Gift of the Gab - Why the Irish are a Nation of Storytellers

irish storyteller - seanchai

Irish people like to talk! The tradition of storytelling is almost as ancient as Ireland itself. The country has one of the richest folklore traditions in the world which has survived through the Celtic culture of more than 2,000 years.

Irish people have always had a love of words and we're known as the 'island of saints and scholars' with a great appreciation for the spoken word. Storytelling is, in fact, the flagship of Irish folklore. The famous oral tradition of Ireland is showcased in famous storytellers from Peig Sayers and her poignant tales of the Blasket Islands to Anna Nic an Luain of Donegal.

A huge proportion of Irish people have 'the gift of the gab'. The power of memory in story telling and the strength of the oral tradition of the country bears this out. The tradition was developed during a time when people lacked in material goods but where things of the spirit, mind and imagination were valued.

From traditional Irish folk tales to the wit and humour of Oscar Wilde, to the gorgeous imagery of WB Yeats, storytelling is everywhere across Ireland dating from ancient times until now.

Blarney Castle in County Cork
Blarney Castle in County Cork

The gift of 'Blarney'
While it can be seen by some as a bit of stereotype, the fact that Irish people became known for their storytelling probably generated from the famous Blarney Stone in County Cork. The stone is said to have its powers from a witch who wanted to thank the king for saving her from drowning. It's visited by thousands of international tourists every year, where perched high on a castle wall, they're invited to lean back, grab the railings and kiss the stone to get the gift of the gab or 'blarney' which is defined as persuasive eloquence.

Another reason for the evolution of storytelling in Ireland was the inclement and unpredictable weather keeping people in from the cold and wet. Irish pubs were a popular meeting place and it was likely that after limited amounts of contact from other people and houses that people were more likely to be quite lively and talkative when, coupled with a few drinks, they again were reunited with friends and neighbours! Some storytellers even went from door to door and their visits in dimly lit scenes by the fire added to the atmosphere and were eagerly anticipated.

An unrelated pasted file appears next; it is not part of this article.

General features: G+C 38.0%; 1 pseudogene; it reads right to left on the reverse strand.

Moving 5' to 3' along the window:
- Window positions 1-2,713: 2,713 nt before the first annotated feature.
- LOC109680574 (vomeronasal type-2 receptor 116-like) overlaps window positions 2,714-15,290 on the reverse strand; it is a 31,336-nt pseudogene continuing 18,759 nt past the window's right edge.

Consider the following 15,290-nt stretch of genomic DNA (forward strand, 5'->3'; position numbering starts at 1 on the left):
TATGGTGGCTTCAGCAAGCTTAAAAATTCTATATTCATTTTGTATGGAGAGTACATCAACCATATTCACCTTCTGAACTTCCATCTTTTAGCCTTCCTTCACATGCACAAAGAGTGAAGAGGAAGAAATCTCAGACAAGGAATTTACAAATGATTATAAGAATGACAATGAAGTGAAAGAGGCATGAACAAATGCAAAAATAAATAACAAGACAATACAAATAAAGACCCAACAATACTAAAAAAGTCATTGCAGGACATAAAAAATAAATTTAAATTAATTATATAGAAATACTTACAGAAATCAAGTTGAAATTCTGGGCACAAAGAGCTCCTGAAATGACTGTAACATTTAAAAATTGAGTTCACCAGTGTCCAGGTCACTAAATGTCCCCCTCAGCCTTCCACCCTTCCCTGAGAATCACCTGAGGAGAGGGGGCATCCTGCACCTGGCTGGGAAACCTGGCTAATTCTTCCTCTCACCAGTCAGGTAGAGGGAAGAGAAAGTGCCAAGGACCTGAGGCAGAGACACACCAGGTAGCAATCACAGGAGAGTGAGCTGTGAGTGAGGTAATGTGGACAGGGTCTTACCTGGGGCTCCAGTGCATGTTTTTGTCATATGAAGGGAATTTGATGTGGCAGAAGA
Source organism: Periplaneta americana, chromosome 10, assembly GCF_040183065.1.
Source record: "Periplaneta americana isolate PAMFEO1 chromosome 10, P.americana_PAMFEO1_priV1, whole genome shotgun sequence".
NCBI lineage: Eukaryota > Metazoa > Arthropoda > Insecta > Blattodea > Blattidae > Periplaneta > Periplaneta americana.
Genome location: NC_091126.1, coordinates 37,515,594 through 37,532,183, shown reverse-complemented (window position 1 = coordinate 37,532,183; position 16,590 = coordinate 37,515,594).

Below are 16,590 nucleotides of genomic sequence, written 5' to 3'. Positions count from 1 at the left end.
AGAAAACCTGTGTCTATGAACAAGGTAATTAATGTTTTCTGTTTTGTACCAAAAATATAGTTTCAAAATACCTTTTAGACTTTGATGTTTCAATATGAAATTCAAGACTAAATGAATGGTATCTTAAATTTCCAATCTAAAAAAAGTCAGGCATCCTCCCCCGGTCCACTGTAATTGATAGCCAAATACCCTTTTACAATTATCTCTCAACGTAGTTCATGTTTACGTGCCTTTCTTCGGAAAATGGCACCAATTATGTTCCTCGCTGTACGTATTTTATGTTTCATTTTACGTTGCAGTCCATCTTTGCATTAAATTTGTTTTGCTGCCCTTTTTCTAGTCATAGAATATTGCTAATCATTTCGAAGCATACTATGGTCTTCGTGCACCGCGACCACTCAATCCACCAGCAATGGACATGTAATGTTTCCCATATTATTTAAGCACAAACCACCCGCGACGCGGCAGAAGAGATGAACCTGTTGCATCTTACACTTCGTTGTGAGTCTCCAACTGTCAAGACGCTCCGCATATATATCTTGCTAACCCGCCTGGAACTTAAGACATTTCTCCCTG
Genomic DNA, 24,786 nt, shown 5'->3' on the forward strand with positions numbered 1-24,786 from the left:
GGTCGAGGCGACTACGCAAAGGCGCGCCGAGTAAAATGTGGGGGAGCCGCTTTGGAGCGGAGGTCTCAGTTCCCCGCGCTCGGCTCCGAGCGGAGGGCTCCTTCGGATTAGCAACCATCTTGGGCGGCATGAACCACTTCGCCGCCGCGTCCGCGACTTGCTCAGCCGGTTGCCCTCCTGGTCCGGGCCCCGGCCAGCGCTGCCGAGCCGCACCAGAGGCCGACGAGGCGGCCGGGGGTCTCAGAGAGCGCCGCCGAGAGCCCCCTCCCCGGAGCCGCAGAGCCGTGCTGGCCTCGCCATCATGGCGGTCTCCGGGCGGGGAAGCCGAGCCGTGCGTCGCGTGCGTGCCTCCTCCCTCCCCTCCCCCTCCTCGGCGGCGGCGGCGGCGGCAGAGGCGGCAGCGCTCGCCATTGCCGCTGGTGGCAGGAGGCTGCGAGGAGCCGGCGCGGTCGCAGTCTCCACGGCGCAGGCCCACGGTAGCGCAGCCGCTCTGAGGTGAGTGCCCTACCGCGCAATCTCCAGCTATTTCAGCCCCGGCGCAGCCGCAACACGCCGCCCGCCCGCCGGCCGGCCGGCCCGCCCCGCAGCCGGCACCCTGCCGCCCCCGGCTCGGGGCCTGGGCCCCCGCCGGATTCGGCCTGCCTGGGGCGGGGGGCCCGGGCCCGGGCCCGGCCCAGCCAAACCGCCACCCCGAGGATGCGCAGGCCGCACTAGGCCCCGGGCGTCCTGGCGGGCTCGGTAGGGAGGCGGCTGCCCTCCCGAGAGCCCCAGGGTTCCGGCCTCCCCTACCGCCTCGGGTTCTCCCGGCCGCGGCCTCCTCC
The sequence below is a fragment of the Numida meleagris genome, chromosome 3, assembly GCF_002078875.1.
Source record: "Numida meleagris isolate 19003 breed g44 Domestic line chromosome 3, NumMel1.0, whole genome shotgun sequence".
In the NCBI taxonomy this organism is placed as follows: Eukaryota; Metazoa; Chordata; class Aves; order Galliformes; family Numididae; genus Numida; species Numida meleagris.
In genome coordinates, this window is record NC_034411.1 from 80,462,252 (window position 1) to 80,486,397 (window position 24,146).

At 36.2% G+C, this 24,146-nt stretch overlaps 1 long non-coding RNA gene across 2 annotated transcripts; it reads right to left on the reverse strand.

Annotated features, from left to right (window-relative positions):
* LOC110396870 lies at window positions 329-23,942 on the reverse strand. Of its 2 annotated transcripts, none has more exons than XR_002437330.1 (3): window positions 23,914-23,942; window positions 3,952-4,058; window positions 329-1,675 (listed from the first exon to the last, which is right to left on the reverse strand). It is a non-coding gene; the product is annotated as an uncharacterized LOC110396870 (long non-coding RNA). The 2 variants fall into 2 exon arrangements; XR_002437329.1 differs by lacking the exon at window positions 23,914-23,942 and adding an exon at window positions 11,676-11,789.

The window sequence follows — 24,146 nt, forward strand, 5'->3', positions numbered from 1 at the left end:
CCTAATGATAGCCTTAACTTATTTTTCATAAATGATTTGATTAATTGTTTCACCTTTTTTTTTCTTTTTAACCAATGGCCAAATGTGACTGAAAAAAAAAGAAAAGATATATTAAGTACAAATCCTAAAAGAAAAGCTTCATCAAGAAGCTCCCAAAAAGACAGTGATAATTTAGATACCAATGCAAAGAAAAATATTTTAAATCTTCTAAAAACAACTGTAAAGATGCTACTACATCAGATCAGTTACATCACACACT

An important link in Celtic and Irish culture is the Seanchaí and this continues to play a dominant role in the Irish oral tradition. The role of the Seanchaí is
particularly associated with the Gaeltacht, the Irish speaking areas of Ireland. They were literally the entertainment for the people of ancient Ireland and held the key to all of Irish folklore, legend and myth. They were traditional Irish storytellers and they were custodians of history. They could recite ancient tales of wisdom and kept everybody enthralled.

Bards were Second only to Kings
In ancient Celtic society, bards held a position of esteem, second only to kings. They could recall vast amounts of poetry which they performed live, and their songs, poems and stories were often the only historical record available. They were even seen by some as historians.

They were replaced by the aforementioned Seanchaithe, who were servants to important leaders and kept track of important information for them: from literature to laws, genealogies and annals. When Gaelic civilization in the 1600s was destroyed as a result of the English conquests, these more formal roles ceased to exist and the term Seanchaí came to be associated instead with traditional storytellers from the lower classes. They didn't have as much prestige but were still present and popular.

The Seanchaithe were many and varied and used all sorts of storytelling conventions. They ranged in styles of different gestures and speeches that were a special part of the Irish folk tradition and they were known as practitioners of their art and well respected. Sadly many of the stories were lost because rather than being written down, they were often passed on from storyteller to storyteller orally. 

When the Irish culture was being revived, the Irish Cultural Revival took a big interest in the skills and art of the Seanchaí and they wrote the stories down, recorded them and they then began to be distributed to a global audience. This Gaelic revival featured a resurgence of interest in Irish language, literature, history and folklore inspired by the nationalism that was growing in the 19th century. By that time Gaelic had more or less died out as a spoken language apart from the most isolated areas in rural parts, replaced by English.

The last Seanachaí in Ireland is thought to be Seán Ó hEinirí of Cill Ghallagáin, County Mayo. Eddie Lenihan, a native of Kerry, who resides in County Clare keeps the tradition of the Seanachaí alive and is still hugely popular.

As they say - he could talk for Ireland!
Posted on November 20, 2023